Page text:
Caused by: org.xmlpull.v1.XmlPullParserException: Binary XML file line #5<gradient> tag requires ‘angle’ attribute to be a multiple of 45
We all know how android project structure looks like — place all images inside this folder and all layouts inside that folder. But… during project development the number of files grow up rapidly and it becomes hard to navigate and search needed file.
Resource folder — per screen
In case if your screens consist of big amount of layouts, drawables, dimensions — it make sense to create separate resource folder for every screen.
As you can see on image above we have two root folders inside main folder:
res-main contain all common resources which are used on more than one screen.
res-screen contain resource folders for every screen e.g. about, chat,event details, event list, home, login
Let’s take a look what we have inside chat screen resource folder.
Chat itself consist of several xml layouts files so we created chat layoutfolder and moved all those files here. It also has a lot of .png images which are used only on chat screen, so we moved all those images files to chat drawable-hdpi, drawable-xhdpi, drawable-xxhdpi and drawable-xxxhdpifolders.
When times come to implement landscape layout or tablet version of chatwe will make layout-land and layout-sw720dp folders inside chat screen resource folder.
How declare screen resource folder?
Open app.gradle file and declare sourceSets inside android section. More about resource merging here.
Building for the “next billion” is a challenge, thanks to difficulties posed by the lack of internet, electricity, and low-cost devices. At SocialCops, we set out to build an Android data collection application that could work in the most remote, rugged parts of the world. We have been successful in building an Android application, Collect, that works without internet, on phones that cost INR 2,000 (USD 30), on 512 MB memory, and 1 GB storage. We still managed to include features such as voice to text, media capture, and location-based verification. Here’s how we did it.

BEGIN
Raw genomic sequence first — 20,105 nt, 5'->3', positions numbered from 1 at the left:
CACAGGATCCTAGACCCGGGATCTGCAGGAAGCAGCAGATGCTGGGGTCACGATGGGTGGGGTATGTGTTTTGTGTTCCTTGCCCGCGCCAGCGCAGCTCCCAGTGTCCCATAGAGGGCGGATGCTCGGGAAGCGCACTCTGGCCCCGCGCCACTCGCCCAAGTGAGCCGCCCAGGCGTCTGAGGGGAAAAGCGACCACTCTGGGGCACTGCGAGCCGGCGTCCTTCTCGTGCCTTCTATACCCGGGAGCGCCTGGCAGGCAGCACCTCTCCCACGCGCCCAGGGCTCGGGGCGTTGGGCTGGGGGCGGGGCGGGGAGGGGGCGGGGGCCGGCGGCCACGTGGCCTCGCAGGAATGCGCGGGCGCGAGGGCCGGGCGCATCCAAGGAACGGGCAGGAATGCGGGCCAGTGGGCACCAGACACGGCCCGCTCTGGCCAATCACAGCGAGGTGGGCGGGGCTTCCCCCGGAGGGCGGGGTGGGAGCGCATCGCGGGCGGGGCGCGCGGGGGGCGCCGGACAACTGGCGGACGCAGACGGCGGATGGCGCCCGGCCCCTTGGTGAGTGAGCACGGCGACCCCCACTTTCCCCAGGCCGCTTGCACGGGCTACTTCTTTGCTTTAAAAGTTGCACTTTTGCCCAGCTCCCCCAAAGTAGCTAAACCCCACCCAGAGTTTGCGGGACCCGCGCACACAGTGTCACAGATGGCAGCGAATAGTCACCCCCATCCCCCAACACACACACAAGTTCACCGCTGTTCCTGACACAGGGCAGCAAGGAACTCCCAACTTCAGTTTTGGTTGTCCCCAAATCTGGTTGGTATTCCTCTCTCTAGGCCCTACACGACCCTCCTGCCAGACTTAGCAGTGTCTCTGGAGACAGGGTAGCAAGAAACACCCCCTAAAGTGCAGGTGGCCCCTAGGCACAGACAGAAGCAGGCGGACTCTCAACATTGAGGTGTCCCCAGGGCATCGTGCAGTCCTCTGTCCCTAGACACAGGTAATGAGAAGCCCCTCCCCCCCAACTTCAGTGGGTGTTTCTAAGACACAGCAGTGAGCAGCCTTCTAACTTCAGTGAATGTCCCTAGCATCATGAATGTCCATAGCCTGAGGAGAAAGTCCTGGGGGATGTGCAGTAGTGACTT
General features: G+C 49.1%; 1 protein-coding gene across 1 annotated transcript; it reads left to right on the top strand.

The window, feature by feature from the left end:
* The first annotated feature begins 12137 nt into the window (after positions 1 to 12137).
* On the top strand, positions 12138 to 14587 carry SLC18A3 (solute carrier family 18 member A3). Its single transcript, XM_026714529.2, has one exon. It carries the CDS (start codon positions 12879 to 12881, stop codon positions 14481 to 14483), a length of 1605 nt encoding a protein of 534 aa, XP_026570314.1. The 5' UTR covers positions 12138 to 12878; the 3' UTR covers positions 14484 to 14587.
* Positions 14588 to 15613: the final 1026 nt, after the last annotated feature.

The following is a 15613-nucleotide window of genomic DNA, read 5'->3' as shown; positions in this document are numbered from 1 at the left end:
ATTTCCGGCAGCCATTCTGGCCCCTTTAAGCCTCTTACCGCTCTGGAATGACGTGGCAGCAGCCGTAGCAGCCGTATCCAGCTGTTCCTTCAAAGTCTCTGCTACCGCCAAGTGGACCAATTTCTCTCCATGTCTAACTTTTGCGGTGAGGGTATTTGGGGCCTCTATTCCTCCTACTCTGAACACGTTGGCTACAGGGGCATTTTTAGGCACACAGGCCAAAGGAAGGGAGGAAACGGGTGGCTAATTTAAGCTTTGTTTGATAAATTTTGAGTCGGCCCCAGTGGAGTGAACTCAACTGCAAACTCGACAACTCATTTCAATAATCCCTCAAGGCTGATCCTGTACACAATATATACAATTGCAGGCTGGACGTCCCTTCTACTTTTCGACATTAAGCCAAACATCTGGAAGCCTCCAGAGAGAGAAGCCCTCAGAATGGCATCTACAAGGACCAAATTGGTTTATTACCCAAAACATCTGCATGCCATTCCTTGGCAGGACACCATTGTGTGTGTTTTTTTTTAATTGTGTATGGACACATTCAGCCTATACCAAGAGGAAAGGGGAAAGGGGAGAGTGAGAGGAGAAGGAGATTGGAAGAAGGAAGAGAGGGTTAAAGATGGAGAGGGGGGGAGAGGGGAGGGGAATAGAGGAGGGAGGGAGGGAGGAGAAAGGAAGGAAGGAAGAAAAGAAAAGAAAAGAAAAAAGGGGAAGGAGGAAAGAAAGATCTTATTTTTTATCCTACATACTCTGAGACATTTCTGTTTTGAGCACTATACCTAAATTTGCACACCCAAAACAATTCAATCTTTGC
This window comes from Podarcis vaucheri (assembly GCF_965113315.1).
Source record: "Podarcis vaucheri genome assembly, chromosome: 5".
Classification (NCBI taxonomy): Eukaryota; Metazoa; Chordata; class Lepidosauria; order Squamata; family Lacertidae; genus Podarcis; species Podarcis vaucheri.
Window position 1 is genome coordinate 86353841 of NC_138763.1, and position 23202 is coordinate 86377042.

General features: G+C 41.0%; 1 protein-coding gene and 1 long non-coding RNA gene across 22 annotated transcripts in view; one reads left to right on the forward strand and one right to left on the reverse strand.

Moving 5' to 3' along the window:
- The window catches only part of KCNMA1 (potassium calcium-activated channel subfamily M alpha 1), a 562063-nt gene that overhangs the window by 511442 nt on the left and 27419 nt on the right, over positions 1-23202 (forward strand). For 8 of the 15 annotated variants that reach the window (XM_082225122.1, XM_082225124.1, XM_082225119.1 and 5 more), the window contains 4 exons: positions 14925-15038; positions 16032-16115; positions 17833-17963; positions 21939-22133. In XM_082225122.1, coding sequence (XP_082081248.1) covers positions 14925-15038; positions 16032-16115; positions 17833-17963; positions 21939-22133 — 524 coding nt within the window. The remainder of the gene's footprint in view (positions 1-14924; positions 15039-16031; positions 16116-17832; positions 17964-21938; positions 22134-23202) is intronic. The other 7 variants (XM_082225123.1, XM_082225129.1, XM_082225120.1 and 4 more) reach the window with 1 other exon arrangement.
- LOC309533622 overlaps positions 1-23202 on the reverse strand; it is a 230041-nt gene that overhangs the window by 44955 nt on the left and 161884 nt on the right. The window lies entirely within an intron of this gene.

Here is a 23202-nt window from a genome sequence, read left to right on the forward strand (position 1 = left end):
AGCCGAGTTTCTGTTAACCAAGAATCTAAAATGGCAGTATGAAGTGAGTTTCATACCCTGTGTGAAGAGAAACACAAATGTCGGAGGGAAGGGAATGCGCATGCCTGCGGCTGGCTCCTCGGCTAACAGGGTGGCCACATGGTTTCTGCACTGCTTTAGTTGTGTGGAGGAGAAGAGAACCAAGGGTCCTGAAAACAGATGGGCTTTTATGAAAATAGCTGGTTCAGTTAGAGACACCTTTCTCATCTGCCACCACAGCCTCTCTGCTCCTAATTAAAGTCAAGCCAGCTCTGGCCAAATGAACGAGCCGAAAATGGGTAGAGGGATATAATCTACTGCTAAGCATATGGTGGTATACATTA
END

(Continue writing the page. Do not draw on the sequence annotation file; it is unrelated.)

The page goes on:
Only 1 out of 3 people can access the Internet today. In a country like India, an estimated 75% of the population doesn’t have access to Internet facilities. Today, most of the data that we “mine” in the big data revolution comes from the 30% of the world’s population that can access the Internet. So much for #bigdata. At SocialCops, we aim to drive the most important decisions facing mankind through data — in most cases, these decisions heavily impact the 70% non-internet-accessing, non-Facebook-using population.
We set out to map the remotest of areas — along with the people living in them — by providing a free data collection and monitoring tool for non-profits around the world. By building a kickstarter for data collection, we aimed to empower non-profits and public sector organizations to effectively collect and manage their data. We decided to build the tool on Android. Given the Android revolution and the decreasing cost of phones, it was the only logical option. It wasn’t the easiest task though.